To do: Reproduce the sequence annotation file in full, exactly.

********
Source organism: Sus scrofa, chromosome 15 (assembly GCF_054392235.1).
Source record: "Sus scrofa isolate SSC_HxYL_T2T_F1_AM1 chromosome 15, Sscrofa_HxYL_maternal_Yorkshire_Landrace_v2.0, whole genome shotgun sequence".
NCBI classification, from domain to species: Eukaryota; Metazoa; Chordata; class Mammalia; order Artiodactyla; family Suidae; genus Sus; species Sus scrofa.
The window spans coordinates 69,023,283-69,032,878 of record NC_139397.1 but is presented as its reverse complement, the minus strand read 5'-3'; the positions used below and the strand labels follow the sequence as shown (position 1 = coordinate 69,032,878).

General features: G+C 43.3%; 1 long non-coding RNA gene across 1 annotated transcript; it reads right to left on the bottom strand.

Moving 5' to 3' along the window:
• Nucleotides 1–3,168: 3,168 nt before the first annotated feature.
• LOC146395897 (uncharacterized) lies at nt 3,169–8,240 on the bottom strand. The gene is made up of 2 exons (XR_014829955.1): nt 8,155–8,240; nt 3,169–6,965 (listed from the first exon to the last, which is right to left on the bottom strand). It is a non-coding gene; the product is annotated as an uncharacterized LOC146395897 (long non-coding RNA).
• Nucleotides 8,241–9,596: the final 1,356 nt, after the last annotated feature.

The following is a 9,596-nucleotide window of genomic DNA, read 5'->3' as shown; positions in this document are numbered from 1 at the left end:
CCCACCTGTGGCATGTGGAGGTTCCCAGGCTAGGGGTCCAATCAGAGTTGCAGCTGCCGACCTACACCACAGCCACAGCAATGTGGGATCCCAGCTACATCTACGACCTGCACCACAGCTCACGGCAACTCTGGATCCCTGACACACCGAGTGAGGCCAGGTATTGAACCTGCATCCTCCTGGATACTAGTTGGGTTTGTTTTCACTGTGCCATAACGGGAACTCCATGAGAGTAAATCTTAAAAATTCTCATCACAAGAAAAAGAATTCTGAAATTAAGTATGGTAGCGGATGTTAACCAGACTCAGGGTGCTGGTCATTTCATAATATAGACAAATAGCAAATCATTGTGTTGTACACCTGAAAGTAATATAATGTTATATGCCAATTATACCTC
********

Source organism: Sus scrofa, chromosome 15 (assembly GCF_054392235.1).
Source record: "Sus scrofa isolate SSC_HxYL_T2T_F1_AM1 chromosome 15, Sscrofa_HxYL_maternal_Yorkshire_Landrace_v2.0, whole genome shotgun sequence".
NCBI classification, from domain to species: Eukaryota; Metazoa; Chordata; class Mammalia; order Artiodactyla; family Suidae; genus Sus; species Sus scrofa.
The window spans coordinates 69,023,283-69,032,878 of record NC_139397.1 but is presented as its reverse complement, the minus strand read 5'-3'; the positions used below and the strand labels follow the sequence as shown (position 1 = coordinate 69,032,878).

General features: G+C 43.3%; 1 long non-coding RNA gene across 1 annotated transcript; it reads right to left on the bottom strand.

Moving 5' to 3' along the window:
• Nucleotides 1–3,168: 3,168 nt before the first annotated feature.
• LOC146395897 (uncharacterized) lies at nt 3,169–8,240 on the bottom strand. The gene is made up of 2 exons (XR_014829955.1): nt 8,155–8,240; nt 3,169–6,965 (listed from the first exon to the last, which is right to left on the bottom strand). It is a non-coding gene; the product is annotated as an uncharacterized LOC146395897 (long non-coding RNA).
• Nucleotides 8,241–9,596: the final 1,356 nt, after the last annotated feature.

The following is a 9,596-nucleotide window of genomic DNA, read 5'->3' as shown; positions in this document are numbered from 1 at the left end:
CCCACCTGTGGCATGTGGAGGTTCCCAGGCTAGGGGTCCAATCAGAGTTGCAGCTGCCGACCTACACCACAGCCACAGCAATGTGGGATCCCAGCTACATCTACGACCTGCACCACAGCTCACGGCAACTCTGGATCCCTGACACACCGAGTGAGGCCAGGTATTGAACCTGCATCCTCCTGGATACTAGTTGGGTTTGTTTTCACTGTGCCATAACGGGAACTCCATGAGAGTAAATCTTAAAAATTCTCATCACAAGAAAAAGAATTCTGAAATTAAGTATGGTAGCGGATGTTAACCAGACTCAGGGTGCTGGTCATTTCATAATATAGACAAATAGCAAATCATTGTGTTGTACACCTGAAAGTAATATAATGTTATATGCCAATTATACCTC